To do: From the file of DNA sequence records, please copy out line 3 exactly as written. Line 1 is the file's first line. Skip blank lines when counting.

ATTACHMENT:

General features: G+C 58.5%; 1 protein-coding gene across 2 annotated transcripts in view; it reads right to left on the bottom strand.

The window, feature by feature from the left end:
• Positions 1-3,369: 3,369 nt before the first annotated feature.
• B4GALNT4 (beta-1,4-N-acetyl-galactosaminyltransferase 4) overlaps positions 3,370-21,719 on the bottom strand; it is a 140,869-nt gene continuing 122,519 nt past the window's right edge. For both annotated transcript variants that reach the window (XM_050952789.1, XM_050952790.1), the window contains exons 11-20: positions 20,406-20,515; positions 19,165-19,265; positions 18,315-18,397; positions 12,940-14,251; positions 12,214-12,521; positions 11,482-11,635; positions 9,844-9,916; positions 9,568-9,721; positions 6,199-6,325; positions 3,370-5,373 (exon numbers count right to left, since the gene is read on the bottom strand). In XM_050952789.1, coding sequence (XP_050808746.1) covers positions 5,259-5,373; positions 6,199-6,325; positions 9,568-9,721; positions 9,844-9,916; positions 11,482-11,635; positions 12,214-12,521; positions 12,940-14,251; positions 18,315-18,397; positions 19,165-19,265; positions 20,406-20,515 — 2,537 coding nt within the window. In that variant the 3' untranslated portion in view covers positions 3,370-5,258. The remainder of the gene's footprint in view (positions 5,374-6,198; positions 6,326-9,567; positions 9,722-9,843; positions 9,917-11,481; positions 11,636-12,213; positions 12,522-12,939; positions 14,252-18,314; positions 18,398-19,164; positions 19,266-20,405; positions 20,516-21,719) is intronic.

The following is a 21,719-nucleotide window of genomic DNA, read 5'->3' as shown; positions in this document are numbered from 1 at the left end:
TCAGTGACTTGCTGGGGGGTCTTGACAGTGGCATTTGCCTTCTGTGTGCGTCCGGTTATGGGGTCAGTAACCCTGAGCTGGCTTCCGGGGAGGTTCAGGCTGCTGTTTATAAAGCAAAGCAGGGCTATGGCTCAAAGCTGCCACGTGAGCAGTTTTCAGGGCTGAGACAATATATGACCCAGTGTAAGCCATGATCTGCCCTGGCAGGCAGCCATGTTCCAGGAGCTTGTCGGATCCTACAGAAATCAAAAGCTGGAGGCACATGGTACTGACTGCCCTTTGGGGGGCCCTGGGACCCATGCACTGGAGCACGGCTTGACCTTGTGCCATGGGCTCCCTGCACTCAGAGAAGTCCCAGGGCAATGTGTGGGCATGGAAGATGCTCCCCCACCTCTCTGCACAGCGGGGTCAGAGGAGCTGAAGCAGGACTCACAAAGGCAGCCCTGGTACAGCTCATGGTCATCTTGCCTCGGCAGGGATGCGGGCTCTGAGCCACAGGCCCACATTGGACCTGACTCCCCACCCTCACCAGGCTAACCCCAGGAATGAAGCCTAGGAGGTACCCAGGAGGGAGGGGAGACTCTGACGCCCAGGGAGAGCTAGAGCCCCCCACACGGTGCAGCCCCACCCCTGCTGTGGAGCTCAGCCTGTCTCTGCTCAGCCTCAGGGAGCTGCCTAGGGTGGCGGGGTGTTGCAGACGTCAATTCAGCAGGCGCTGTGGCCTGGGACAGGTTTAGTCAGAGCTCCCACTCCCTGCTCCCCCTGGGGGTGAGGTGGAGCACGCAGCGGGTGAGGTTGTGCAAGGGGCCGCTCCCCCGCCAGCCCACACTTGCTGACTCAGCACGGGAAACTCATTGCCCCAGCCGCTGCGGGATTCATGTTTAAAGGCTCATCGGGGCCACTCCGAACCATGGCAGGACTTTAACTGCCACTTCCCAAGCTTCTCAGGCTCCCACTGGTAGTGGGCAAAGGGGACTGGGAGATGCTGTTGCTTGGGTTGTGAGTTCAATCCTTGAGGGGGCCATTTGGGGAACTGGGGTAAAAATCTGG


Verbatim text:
• Positions 1-3,369: 3,369 nt before the first annotated feature.